In a 2013 interview, Hill was asked who were his main influences. His quick response was “Donald Byrd, Freddie Hubbard, Duke Ellington, Dizzy, Bird, Wynton Marsalis, Roy Hargrove and Nicolas Peyton,” all standard bearers of jazz, universally acknowledged for their excellence and creativity. He was also asked about what music he had listened to that day. His response: “Christian Scott, a lot of hip hop, Kendrick Lamar, Clifford Brown and the Isley Brothers.” When asked about what music he likes to play, Hill said “I like bebop and hard-bop, but nowadays there are so many aspects of what make up jazz…the style I like is a melting pot.” The term “melting pot” really defines what listeners can expect to hear when Hill plays with the Blacktet at the Jazz Center on February 17th. His melodies are certainly of the hard-bop vein – catchy tunes played with accuracy and vigor, but the accompaniment is varied. Surly we’ll hear Art Blakey-style swing, but if his 2016 recording “This is What We Play” is an indication of the Blacktet’s repertoire, we will also be grooving to lithe hip hop beats accompanying jazz standards like Minority Maiden Voyage, Straight No Chaser and Charlie Chaplin’s Smile.
The Blacktet includes vibraphonist Joel Ross, who Nate Chinen of the New York Times claims, is on a “rocket-like trajectory…somebody I’ll keep my eye on in the coming months.” The Chicago native has performed with jazz legends Herbie Hancock, Louis Hayes, Christian McBride, and Stefon Harris as well as contemporaries like Ambrose Akinmusire, Gerald Clayton, Jon Batiste and many more. Twice selected as a Thelonious Monk Institute National All-Star and a 2013 YoungArts Jazz Finalist, Ross’ debut album “Good Vibes,” will be released this year.

James Francies will be on piano. He is the youngest recipient of the American Federation of Musicians (AFM) President’s Youth Award, and is a two-time DownBeat Award winner. Francies has appeared on the Tonight Show Starring Jimmy Fallon with the Roots. He is currently recording a soundtrack for a documentary on Nina Simone, featuring Mary J. Blige, Common and others. His performance credits include Bobby Watson, Joe Lovano, Houston Person, Albert “Tootie” Heath, Arturo Sandoval, Antonio Hart, Julian Lage, Joel Frahm and Terrell Stafford among others. He has been a member of the GRAMMY Jazz Session Combo, The Thelonious Monk Institute All-Star Jazz Sextet, The Next Generation Jazz Orchestra, and the Texas Music Educators Association’s (TMEA) All-State Jazz Ensemble.

Growing up just north of Chicago, bassist Harish Raghavan began his musical training on both western and Indian percussion, eventually taking up the double bass in his late teens. He enrolled in USC where he studied with John Clayton and Robert Hurst. In 2007, Raghavan moved to New York and began making contributions to bands led by Ambrose Akinmusire, Vijay Iyer, Taylor Eigsti, Eric Harland, Mark Turner, Aaron Parks, Greg Osby, Billy Childs, Benny Green, Geoffry Keezer, Terrell Stafford, Mike Moreno, Rodney Green, Logan Richardson, Fabian Almazan, Justin Brown, Dayna Stephens, Ben Wendell, Julian Lage, Gerald Clayton, Marcus Gilmore, Walter Smith III and others.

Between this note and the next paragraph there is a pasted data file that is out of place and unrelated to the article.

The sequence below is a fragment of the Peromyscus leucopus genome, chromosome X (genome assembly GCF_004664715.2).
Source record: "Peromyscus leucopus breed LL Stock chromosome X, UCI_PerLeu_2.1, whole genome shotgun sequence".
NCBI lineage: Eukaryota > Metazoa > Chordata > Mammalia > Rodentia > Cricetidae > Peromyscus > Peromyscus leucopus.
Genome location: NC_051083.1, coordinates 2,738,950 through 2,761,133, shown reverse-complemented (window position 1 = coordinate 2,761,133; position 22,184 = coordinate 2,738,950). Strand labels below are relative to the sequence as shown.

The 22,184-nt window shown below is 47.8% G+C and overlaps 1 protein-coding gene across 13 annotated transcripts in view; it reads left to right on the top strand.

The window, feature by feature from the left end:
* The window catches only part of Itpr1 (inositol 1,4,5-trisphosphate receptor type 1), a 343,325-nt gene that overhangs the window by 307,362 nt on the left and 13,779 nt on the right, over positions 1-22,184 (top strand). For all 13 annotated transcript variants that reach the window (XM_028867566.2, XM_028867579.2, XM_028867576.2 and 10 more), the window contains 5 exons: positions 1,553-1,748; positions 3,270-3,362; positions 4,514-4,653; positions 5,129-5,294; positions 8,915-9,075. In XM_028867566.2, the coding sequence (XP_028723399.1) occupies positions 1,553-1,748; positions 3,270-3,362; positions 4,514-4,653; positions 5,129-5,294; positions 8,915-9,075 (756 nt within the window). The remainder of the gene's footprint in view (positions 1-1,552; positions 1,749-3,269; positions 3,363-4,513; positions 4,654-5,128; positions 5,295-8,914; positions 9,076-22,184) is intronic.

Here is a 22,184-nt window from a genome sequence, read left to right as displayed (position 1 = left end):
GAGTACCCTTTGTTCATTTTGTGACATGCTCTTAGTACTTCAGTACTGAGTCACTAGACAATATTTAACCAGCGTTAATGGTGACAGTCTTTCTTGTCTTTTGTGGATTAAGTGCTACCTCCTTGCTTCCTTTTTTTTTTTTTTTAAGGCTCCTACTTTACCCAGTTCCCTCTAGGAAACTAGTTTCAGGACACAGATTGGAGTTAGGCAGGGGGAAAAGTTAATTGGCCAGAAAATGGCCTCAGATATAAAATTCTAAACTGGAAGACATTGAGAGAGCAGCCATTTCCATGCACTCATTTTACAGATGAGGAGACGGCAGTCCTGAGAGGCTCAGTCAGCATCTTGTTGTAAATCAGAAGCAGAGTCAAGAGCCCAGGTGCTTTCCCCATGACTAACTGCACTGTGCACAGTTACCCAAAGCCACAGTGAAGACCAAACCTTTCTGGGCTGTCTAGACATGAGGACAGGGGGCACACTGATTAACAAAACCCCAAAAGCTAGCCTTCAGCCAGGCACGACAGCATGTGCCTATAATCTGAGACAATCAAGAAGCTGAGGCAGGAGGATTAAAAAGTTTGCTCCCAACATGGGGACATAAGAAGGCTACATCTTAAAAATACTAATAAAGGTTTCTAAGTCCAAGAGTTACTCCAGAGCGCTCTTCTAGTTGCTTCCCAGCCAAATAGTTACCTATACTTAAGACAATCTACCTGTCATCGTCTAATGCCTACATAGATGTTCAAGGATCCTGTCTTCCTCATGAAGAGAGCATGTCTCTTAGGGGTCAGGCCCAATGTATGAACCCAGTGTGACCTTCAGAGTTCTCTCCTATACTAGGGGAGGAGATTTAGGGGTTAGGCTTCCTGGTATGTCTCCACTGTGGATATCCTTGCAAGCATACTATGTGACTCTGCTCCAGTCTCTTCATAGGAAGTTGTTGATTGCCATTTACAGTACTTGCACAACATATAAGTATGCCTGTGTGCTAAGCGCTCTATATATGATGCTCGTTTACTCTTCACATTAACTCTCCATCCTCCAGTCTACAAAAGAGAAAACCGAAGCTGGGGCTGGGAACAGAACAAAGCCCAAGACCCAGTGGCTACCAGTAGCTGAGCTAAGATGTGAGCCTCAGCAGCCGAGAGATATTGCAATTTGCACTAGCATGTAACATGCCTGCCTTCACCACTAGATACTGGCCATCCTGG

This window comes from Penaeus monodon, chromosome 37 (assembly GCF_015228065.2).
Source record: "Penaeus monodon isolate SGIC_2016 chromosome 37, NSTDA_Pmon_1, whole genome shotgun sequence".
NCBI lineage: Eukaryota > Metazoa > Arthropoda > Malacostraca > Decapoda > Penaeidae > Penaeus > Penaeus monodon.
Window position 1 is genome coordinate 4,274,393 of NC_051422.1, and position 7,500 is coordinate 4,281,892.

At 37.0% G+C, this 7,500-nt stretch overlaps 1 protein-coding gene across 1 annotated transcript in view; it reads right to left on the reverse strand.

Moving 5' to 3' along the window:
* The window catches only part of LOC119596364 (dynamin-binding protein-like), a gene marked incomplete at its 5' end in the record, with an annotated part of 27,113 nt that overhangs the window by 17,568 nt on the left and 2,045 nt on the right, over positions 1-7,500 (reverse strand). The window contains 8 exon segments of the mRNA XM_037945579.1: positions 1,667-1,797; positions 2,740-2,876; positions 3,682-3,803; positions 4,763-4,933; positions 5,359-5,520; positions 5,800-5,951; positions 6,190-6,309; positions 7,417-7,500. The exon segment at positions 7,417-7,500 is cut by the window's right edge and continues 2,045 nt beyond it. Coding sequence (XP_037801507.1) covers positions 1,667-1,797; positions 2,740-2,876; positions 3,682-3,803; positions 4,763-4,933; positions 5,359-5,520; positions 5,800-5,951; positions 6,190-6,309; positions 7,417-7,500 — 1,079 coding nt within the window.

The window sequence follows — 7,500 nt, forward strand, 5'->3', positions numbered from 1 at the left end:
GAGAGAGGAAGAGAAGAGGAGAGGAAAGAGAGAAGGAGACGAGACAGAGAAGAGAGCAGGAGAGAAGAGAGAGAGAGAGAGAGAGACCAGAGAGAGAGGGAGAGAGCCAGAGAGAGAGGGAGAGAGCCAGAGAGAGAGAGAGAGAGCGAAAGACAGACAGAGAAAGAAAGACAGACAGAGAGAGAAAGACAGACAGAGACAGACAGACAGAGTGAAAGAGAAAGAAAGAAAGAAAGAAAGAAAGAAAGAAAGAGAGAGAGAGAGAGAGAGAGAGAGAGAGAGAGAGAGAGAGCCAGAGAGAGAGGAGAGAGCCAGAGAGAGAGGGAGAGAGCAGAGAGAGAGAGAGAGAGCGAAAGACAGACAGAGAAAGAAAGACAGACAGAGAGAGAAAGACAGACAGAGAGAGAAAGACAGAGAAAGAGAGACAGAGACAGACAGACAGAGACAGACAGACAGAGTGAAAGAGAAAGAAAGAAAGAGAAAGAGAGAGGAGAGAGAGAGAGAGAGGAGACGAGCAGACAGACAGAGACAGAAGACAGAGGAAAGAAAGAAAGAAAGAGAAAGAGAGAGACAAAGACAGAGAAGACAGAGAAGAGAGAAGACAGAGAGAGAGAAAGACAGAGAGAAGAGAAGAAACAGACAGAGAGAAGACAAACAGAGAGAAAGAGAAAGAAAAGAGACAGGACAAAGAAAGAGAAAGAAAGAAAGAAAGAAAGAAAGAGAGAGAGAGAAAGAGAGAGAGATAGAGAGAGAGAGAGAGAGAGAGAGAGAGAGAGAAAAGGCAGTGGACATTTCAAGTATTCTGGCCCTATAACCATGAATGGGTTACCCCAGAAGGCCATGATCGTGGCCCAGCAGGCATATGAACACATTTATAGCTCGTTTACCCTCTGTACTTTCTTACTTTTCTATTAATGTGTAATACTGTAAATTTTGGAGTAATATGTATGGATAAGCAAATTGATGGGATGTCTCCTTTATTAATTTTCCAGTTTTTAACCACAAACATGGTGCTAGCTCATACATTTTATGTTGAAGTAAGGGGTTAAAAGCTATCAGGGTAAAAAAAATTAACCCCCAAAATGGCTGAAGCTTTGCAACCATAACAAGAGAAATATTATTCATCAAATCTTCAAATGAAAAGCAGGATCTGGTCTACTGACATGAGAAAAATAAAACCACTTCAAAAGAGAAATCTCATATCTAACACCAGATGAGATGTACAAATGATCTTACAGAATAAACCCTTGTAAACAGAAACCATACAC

The drummer of the group is Jonathan Pinson. He has performed or toured with Herbie Hancock, Wayne Shorter, Dave Liebman, John Patitucci, Ambrose Akinmusire, Greg Osby John Clayton, Ed Simon, Eric Reed, Kamasi Washington, Gilad Hekselman and Danilo Perez. He has performed at the VJC with Miro Sprague and the musical collective Holophonor, comprised of seven musicians who attended the Thelonious Monk Institute of Jazz Performance at the University of California Los Angeles.

In a 2017 interview with NextBop, trumpeter Marquis Hill stated “I also believe in what we’d call the laws of the universe – one of those being that you get back what you put out; If you spread negativity and hate, the universe will respond to you in that manner. If you develop and spread real positivity and love, that’s what you receive back. It’s as simple as that for me.” This advice is manifest in the music he creates. Listening to the music, one can feel that the intention of Hill’s music is to uplift listeners, to “spread real positivity and love.”

Come find out what that means at the Vermont Jazz Center on February 17th at 8:00 PM. The VJC is honored to present Thelonious Monk Competition winner Marquis Hill. It is likely that this concert will sell out in advance, so reserve your tickets now. The primary sponsor of this concert is Al Wakefield, co-founder of Wakefield Talabisco International, an international executive search firm specializing in the recruitment of senior management on a global basis. His generous contribution has made this concert possible. The VJC is also thankful for the ongoing support from the Hampton Inn of Brattleboro. VJC publicity is underwritten by the Brattleboro Reformer, WVPR, WVEW, WFCR and Olga Peters of WKVT’s Green Mountain Mornings.

Jazz Night in America – show at Chicago’s Jazz Showcase

Marquis Hill – Album Teaser – modernizing Jazz Standards:

Marquis Hill, from 2016 release, “The Way We Play/Minority”

Marquis Hill, from 2016 release “Fly Little Bird:”

Marquis Hill Talks About “Sub-tones”